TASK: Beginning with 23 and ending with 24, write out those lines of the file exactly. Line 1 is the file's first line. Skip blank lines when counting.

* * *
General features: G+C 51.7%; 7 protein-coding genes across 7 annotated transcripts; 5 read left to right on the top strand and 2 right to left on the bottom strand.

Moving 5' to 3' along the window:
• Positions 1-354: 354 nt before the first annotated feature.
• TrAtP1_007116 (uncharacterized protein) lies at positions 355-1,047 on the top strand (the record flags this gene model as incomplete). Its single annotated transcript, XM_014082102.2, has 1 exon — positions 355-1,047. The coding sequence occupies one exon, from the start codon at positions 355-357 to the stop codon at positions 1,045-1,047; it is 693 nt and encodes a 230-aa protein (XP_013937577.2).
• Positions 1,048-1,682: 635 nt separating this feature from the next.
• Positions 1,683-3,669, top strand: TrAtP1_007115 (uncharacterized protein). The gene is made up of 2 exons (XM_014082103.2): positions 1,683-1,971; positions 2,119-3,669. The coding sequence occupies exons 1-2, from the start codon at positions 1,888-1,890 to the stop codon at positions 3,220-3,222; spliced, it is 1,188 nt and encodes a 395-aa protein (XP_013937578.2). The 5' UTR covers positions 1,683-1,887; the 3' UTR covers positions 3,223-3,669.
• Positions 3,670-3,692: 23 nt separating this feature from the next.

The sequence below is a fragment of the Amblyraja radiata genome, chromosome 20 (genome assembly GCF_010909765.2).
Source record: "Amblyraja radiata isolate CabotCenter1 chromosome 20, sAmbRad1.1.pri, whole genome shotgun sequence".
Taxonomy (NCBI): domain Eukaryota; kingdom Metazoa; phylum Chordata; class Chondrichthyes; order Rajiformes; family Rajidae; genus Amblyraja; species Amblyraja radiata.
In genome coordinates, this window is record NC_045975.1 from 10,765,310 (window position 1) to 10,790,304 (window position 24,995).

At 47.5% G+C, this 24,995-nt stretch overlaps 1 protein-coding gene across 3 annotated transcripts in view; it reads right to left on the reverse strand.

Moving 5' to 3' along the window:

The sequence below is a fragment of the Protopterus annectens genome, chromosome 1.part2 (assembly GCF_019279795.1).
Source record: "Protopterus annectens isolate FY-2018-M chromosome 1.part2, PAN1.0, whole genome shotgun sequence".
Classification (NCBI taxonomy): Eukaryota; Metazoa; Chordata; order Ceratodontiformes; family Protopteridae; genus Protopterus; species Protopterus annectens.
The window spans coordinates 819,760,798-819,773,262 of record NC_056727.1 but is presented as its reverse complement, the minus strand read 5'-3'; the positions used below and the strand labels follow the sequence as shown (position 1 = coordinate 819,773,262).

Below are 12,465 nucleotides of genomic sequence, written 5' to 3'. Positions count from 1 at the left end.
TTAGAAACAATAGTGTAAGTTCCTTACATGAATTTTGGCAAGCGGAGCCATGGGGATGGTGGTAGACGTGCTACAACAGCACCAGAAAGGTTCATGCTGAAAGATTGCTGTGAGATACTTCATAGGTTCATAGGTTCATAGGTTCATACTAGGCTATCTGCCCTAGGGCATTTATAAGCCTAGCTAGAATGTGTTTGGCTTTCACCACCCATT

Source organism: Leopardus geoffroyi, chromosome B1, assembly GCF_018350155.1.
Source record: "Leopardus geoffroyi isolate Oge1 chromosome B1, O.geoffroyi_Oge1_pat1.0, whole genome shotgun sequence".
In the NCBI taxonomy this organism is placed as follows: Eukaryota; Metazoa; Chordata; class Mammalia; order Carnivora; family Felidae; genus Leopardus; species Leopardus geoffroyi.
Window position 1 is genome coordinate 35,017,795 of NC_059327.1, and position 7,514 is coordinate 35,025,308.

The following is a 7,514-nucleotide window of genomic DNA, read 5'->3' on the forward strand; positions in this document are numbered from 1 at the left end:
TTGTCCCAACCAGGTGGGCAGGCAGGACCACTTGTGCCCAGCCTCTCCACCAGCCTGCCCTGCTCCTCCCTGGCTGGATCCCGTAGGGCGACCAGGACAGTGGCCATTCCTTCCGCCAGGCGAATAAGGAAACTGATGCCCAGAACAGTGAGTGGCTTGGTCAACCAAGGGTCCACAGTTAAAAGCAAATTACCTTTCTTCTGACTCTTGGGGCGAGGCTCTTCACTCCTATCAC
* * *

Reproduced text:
Window position 1 is genome coordinate 35,017,795 of NC_059327.1, and position 7,514 is coordinate 35,025,308.

The following is a 7,514-nucleotide window of genomic DNA, read 5'->3' on the forward strand; positions in this document are numbered from 1 at the left end: